Fujifilm’s GFX series of Medium Format cameras are holding their own, but third party lenses could really take them over the edge.
Fujifilm has been working wonders in the niche world of Medium Format cameras, so much so that Sony recently announced a camera (the a7r IV) that will offer “Medium Format Quality” even though it’s a Full Frame camera. It’s evident that other manufacturers are impressed but also worried about Fujifilm’s ability to produce affordable Medium Format cameras. Fujifilm’s dream is to one-up the Full Frame crowd. One thing they lack though is excellent third party support. Thankfully this is starting to change thanks to companies like Laowa, who just announced their first lens for the GFX line. Join us after the break to see more details about the lens, and to see why we think third party lenses could really take Fujifilm’s offerings over the edge.
The lens that Laowa just announced is the Laowa 17mm f/4 Zero-D. When it is released in a couple of weeks, the lens will be the widest rectilinear lens for Fujifilm’s GFX camera system. The lens will act like a 13.5mm equivalent, which is by far wider than anything Fujifilm have developed by themselves so far.
The 113-degree ultra-wide perspective makes it an ideal lens for landscapes and architectural photography. It features 21 elements in 14 groups and can focus from as little as 7.9 inches away from your subject. Laowa claims that that lens has a close to zero distortion rate. When it comes to third party lenses, this one doesn’t sound too shabby at all, and it’s priced nicely at $1,199.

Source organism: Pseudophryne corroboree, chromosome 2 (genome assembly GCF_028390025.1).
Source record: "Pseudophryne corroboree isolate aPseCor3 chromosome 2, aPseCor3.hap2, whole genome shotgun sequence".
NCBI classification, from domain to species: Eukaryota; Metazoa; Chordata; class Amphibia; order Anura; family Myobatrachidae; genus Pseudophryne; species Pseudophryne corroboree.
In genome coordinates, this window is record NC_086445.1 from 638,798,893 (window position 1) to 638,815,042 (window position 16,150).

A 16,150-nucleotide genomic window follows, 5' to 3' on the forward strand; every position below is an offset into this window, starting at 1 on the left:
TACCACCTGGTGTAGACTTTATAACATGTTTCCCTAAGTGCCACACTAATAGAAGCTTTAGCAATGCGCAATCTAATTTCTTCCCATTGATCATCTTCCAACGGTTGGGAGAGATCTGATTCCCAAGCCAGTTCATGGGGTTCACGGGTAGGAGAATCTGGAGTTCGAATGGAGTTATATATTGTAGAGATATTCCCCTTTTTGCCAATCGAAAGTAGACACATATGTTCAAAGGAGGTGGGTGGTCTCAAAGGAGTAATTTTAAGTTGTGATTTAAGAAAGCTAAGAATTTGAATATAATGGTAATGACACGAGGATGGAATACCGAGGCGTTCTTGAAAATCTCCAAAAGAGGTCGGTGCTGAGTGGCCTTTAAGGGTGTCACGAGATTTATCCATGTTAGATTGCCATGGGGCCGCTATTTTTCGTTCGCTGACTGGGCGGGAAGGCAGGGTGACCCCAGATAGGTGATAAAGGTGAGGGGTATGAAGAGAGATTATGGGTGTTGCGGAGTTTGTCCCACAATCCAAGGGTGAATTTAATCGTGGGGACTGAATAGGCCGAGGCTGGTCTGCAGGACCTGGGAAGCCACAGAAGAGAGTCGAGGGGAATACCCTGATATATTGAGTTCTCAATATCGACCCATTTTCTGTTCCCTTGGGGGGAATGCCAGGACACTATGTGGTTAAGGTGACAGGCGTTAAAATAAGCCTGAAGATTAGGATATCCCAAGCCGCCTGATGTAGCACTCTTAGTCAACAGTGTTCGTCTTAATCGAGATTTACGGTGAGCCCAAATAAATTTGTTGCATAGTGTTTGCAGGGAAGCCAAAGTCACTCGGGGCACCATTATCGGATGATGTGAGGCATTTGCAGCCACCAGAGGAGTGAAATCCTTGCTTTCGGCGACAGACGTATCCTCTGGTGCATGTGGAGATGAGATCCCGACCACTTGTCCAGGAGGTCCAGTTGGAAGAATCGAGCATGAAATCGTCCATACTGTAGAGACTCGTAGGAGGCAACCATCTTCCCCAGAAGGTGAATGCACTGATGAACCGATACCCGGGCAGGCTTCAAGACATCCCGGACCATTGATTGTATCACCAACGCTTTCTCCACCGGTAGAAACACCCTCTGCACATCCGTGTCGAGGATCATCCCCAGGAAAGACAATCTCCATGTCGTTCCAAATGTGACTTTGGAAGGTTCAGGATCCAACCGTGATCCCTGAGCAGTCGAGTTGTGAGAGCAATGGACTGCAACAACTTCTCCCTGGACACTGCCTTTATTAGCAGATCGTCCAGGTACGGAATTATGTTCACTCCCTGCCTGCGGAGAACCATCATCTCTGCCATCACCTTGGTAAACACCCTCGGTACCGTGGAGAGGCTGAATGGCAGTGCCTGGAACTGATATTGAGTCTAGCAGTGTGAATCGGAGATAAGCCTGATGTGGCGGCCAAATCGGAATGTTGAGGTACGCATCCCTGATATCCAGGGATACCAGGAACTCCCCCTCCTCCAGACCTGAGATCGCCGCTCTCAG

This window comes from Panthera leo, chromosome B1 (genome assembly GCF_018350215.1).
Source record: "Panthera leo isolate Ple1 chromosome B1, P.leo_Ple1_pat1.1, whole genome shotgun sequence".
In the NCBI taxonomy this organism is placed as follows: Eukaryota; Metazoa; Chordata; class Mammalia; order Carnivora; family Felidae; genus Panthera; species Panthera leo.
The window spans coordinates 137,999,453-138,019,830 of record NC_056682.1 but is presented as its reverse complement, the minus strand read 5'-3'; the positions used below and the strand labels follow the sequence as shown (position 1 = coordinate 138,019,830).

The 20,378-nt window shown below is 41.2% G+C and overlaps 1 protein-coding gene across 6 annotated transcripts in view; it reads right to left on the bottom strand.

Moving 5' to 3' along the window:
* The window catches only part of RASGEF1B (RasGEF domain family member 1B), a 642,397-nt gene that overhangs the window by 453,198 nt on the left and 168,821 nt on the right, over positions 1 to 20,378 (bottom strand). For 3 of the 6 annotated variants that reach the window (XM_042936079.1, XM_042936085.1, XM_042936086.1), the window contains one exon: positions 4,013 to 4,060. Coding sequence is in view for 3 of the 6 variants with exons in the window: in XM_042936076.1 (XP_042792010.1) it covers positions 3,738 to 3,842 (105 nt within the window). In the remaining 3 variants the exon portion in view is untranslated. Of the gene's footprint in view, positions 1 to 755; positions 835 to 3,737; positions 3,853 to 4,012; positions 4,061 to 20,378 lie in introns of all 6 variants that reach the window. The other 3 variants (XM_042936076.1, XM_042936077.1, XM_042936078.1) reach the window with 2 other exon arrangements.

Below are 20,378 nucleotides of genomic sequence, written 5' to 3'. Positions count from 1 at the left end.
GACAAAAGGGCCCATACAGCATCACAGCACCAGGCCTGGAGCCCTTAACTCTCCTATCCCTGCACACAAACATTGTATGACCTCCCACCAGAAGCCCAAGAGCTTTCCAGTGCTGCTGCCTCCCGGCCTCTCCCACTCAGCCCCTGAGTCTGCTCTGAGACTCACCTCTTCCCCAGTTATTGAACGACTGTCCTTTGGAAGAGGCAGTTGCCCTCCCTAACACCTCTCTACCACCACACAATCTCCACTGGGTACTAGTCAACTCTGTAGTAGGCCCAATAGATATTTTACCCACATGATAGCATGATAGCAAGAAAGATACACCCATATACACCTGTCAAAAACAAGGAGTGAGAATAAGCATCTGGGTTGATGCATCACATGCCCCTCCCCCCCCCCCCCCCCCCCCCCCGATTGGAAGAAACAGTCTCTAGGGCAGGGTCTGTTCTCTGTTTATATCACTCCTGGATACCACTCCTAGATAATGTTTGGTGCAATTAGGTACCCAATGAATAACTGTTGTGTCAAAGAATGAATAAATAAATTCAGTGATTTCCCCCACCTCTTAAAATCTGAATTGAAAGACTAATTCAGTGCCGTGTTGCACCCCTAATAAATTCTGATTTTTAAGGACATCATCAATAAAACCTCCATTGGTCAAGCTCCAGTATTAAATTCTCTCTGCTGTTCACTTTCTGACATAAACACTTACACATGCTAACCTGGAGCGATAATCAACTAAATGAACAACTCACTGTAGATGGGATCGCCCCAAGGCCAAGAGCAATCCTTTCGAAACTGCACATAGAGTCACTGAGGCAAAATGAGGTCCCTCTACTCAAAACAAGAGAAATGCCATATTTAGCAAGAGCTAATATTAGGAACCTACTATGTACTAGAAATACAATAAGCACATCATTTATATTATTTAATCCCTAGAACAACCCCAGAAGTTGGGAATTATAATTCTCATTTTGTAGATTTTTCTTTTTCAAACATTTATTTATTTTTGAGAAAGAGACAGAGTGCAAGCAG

Fujifilm has been reluctant to partner with companies that make the third party lenses, and in all honesty, that has been holding their cameras back a little. While I understand Fujifilm want to ensure quality for their end-users, third party lenses have improved so much over the last few years. Images produced from third party lenses are virtually indistinguishable when compared to first-party offerings now.
When it comes to Fujifilm’s Medium Format GFX cameras like the GFX 50R and the new GFX 100, the selection of lenses for them is on the very slim side of things. True ultra-wide lenses have been tough to come by, so why Fujifilm refuse to see the worth of third party companies, and what they can do to help elevate the platform is beyond me.
Their reluctance to work with the likes of Sigma and others comes from them not wanting to share the secrets of their autofocus systems. Unless companies want to spend time reverse-engineering the AF system, any third-party lenses will be manual focus offerings, just like the new 17mm f4 zero-D from Laowa. We’re sure that GFX users will be totally fine with that though, simply because more choices are always welcomed.
Fujifilm needs to understand that greater lens selection, even if they’re not their own, will equal a more significant user base. Fujifilm’s Medium Format GFX cameras are actually affordable. The GFX 50R is just $4,499, which is cheap for Medium Format, so having more lenses available to the masses could really help take the platform over the edge. There’s no reason why Fujifilm, along with support from others, can’t make Medium Format a mainstream system alongside Full Frame and APS-C options. Fujifilm, you already have Sony rattled so why not shake their cage a little harder?
We hope that in the future, Fujifilm will see the value of partnering with makers of third party lenses. If they don’t, we hope that third party manual focus offerings from the likes of Laowa, Irix, and even Rokinon/Samyang will continue to expand the lens line up for these great cameras.